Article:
Preferential systems of voting deal with the problem of winning candidates not necessarily winning a majority of votes by making voters indicate a series of preferences among the candidates. Voters write ‘1’ in a box on the ballot paper next to the candidate they want to see elected, then ‘2’ against the candidate they would prefer after their first choice, and so on. In the case of Melbourne, voters would have to indicate seven preferences by numbering the boxes on the ballot paper 1, 2, 3, 4, 5, 6 and 7.
Counting the votes
Where no candidate wins more than 50 per cent of the first preference votes, the least popular candidate (the one with the fewest first preferences votes) is eliminated. The second preferences of voters who voted for that candidate are then distributed among the remaining candidates. If there is still no candidate with a majority of votes, the remaining candidate with the fewest votes is eliminated and the preferences of his or her voters distributed. This process is repeated until one candidate gets more than 50 per cent of the votes.
In Melbourne in 2010, no candidate won a majority of first preference votes. The Democrat candidate, with fewest votes, was eliminated and his preferences distributed (see table). No candidate had a majority of votes after this process. The Socialist candidate was then eliminated, followed by the Family First candidate and the Sex Party candidate. Labor’s Cath Bowtell still had more votes than the other two remaining candidates after the fifth count but was still well short of a majority. After the Liberal candidate’s preferences were distributed, the Greens candidate Adam Bandt won the seat of Melbourne with 56 percent of the final vote.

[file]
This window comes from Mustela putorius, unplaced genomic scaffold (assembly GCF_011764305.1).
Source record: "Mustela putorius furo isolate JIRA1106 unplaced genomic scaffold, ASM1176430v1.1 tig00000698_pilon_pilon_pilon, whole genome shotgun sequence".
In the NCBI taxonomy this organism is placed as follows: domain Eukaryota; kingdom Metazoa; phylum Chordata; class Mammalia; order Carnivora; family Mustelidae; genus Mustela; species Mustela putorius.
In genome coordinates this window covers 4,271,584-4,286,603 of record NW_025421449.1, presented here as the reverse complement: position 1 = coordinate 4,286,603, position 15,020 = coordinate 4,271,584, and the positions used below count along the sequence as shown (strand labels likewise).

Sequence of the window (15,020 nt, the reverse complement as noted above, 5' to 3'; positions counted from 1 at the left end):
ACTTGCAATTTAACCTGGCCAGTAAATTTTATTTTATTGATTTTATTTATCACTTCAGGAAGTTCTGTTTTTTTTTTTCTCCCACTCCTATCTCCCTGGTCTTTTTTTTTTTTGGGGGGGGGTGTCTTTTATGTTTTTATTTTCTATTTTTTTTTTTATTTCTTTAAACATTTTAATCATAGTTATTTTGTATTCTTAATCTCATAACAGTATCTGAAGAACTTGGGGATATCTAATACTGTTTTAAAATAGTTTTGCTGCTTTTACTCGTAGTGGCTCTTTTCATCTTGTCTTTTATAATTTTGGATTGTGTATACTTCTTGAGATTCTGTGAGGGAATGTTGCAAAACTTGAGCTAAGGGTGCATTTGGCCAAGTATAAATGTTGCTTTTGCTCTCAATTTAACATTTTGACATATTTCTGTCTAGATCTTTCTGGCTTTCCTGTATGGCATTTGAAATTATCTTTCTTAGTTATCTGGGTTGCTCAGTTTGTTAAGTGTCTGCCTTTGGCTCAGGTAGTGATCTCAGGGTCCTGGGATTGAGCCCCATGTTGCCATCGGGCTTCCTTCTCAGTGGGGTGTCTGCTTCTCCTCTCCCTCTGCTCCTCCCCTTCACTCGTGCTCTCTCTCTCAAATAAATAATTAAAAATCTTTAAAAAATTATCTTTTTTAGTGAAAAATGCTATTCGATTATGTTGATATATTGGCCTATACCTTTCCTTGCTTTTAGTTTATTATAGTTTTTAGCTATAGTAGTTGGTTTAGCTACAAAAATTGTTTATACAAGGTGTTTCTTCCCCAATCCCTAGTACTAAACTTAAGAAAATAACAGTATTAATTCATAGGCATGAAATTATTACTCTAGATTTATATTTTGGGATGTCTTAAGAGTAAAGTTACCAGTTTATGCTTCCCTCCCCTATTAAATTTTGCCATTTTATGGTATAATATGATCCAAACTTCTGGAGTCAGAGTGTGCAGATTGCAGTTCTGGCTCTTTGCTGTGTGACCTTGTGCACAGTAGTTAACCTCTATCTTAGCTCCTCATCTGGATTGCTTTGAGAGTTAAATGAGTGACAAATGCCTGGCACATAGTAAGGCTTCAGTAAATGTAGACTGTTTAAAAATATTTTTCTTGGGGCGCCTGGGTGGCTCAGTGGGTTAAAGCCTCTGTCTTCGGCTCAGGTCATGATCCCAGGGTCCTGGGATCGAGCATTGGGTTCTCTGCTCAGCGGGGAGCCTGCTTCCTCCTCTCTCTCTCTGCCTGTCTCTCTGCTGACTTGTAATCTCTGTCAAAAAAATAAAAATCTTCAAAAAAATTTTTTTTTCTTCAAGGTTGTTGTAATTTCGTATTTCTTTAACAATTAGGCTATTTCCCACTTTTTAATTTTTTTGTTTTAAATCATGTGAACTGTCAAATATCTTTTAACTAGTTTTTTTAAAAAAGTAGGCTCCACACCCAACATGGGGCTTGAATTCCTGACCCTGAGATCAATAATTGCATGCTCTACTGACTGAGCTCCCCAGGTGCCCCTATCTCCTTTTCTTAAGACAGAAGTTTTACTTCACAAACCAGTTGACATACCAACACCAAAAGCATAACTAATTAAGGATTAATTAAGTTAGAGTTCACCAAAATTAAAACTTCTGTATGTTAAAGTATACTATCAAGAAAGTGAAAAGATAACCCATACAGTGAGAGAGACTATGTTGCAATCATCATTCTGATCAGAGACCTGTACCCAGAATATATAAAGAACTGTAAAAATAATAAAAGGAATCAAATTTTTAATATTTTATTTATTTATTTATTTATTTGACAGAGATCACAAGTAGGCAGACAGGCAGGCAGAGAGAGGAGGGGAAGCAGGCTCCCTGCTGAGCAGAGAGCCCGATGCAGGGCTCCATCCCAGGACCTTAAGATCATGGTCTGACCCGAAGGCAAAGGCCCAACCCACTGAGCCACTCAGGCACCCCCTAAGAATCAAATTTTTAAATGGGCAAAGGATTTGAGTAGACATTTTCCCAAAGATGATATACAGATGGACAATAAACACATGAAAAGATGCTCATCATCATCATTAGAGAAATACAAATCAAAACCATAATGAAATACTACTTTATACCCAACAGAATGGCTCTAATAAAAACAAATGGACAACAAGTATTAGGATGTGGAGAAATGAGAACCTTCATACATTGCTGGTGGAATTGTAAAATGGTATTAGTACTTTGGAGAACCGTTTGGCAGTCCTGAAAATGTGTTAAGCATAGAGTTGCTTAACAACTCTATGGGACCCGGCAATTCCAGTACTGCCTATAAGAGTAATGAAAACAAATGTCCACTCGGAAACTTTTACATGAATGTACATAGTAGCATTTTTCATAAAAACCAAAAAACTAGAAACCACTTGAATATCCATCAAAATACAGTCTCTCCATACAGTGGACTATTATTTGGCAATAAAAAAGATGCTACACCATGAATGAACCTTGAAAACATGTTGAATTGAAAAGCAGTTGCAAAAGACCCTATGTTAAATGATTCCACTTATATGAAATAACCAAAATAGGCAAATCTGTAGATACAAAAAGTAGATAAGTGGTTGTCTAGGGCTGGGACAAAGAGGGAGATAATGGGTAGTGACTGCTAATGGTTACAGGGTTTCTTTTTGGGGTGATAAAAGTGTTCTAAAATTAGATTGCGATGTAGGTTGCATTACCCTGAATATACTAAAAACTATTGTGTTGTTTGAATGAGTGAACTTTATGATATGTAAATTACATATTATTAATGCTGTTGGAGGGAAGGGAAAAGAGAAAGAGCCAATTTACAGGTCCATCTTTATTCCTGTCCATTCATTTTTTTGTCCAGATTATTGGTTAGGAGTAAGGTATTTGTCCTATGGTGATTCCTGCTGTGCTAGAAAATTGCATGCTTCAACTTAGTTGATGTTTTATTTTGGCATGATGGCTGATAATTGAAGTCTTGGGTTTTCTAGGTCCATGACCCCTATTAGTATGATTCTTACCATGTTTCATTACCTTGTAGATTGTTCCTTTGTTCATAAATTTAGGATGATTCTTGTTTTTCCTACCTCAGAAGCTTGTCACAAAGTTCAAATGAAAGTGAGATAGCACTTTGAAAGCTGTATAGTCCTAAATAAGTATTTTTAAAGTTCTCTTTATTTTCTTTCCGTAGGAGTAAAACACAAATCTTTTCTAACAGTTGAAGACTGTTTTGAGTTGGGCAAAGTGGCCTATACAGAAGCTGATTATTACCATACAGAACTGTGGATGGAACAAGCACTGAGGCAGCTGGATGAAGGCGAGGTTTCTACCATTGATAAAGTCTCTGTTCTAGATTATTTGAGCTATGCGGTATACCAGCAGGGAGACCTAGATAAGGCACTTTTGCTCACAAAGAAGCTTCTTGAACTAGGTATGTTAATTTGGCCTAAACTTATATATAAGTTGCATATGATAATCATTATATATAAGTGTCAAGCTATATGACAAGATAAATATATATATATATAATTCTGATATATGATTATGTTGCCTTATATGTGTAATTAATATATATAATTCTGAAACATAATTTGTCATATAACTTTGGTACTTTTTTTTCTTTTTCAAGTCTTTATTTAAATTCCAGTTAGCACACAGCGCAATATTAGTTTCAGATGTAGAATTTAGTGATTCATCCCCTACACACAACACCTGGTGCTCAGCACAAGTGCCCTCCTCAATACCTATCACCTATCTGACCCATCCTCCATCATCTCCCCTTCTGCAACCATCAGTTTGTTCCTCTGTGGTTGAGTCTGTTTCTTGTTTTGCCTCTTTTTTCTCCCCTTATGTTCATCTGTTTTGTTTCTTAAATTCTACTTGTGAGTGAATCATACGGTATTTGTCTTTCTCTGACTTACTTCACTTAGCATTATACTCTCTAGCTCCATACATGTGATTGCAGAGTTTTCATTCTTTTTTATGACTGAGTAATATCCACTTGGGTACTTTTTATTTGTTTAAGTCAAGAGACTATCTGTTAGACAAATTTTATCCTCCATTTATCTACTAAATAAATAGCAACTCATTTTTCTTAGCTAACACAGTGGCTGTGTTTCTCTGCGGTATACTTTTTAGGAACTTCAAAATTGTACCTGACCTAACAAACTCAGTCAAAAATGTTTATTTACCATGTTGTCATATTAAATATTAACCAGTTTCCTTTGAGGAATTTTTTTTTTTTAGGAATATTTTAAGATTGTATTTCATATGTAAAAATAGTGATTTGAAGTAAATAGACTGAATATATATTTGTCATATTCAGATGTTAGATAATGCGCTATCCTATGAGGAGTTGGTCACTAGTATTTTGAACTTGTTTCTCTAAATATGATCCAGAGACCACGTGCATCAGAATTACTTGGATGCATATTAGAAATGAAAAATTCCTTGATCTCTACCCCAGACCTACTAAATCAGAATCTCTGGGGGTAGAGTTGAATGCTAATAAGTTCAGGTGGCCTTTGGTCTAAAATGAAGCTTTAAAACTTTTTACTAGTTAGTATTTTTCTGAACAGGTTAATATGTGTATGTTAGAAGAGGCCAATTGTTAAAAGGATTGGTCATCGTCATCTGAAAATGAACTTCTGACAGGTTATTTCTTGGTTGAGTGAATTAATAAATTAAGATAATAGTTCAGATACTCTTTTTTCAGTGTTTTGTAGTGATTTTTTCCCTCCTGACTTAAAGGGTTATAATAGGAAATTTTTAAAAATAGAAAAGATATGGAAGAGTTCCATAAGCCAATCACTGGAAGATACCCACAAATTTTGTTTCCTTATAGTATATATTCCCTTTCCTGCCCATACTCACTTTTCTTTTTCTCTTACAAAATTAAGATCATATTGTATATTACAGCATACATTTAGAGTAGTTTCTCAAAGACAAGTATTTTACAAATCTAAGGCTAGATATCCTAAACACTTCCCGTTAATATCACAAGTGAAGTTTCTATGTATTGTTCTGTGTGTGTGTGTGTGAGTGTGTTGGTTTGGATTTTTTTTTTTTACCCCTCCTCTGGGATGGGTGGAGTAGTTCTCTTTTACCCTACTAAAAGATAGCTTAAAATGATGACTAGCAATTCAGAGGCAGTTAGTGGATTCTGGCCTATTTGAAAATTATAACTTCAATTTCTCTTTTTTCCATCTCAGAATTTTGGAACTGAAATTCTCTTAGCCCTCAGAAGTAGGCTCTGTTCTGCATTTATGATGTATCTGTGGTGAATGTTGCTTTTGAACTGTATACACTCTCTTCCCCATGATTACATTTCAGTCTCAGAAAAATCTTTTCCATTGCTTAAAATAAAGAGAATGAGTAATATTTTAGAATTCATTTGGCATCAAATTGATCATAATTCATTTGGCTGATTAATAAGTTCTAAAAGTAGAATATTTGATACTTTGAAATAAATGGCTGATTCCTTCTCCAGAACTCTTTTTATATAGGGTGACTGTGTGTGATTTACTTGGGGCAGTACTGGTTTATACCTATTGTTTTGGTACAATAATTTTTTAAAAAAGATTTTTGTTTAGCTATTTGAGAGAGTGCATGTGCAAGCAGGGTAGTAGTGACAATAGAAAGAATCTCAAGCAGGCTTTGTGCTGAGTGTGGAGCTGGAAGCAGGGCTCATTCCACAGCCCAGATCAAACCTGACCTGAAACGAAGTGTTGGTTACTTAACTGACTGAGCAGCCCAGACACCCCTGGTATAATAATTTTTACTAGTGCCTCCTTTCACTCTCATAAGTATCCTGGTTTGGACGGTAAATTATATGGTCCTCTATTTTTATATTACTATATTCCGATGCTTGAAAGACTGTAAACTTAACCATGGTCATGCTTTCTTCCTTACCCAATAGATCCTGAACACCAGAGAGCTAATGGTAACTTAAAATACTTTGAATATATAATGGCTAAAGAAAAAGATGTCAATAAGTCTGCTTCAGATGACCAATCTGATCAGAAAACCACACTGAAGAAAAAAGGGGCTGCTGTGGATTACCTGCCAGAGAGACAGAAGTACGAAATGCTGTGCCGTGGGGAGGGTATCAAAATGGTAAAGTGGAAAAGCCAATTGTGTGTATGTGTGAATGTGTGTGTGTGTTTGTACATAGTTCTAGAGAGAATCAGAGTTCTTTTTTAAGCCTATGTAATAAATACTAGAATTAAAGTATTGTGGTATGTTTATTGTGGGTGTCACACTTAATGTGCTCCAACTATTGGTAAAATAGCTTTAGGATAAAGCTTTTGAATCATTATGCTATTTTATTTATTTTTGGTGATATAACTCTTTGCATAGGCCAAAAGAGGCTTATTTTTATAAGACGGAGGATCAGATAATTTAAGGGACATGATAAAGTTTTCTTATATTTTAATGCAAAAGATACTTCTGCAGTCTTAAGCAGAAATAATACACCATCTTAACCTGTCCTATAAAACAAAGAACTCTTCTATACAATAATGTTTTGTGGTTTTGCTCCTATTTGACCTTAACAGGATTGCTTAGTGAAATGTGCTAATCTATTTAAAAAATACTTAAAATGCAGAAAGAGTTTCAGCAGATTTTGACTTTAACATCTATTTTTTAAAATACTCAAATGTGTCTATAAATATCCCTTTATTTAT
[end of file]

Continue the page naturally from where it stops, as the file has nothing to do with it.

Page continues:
|Candidate||Votes after first count||Votes after second count||Votes after third count||Votes after fourth count||Votes after fifth count||Votes after sixth count|
|Georgina Pearson (Family First)||1,389||1,445||1,522 Excluded|
|Adam Bandt (Green)||32,308||32,481||32,676||33,371||34,664||50,059 Elected|
|Joel Murray (Australian Sex Party)||1,633||1,739||1,916||2,120 Excluded|
|David Collyer (Australian Democrat)||602 Excluded|
|Penelope Green (Socialist Party of Australia)||613||671 Excluded|
|Cath Bowtell (Labour)||34,022||34,134||34,287||34,547||34,982||39,268|
|Simon Olsen (Liberal)||18,760||18,857||19,926||19,289||19,681 Excluded|
As the Melbourne example shows, preferential voting always produces a candidate with a majority of votes. It also shows that it may take quite a few preference distributions to achieve this result. In Melbourne, some voters may have helped to elect the candidate who was their fourth, fifth or even sixth preference. The Melbourne result in 2010 was unusual, since in most cases, the candidate with the largest first preference vote goes on to win the seat. It was particularly unusual in that minor parties almost never win lower house seats in Australian elections. The fact that a Green was elected as a result of Liberal preferences in Melbourne also shows that parties sometimes advise their voters to give preferences to candidates with whom they share little ideologically so as to inflict damage on another rival party, in this case Labor.
Preferential voting gives voters the opportunity to register support for a minor party or Independent candidate that they like, but know has no chance of winning, while using their second and later preferences to help determine who does win the electorate. For most commentators, this feature of preferential voting provides distinct advantages over first-past-the-post voting. Critics of preferential voting argue that they should not be forced to indicate preferences, even if they are low preferences, for candidates whose views they find offensive.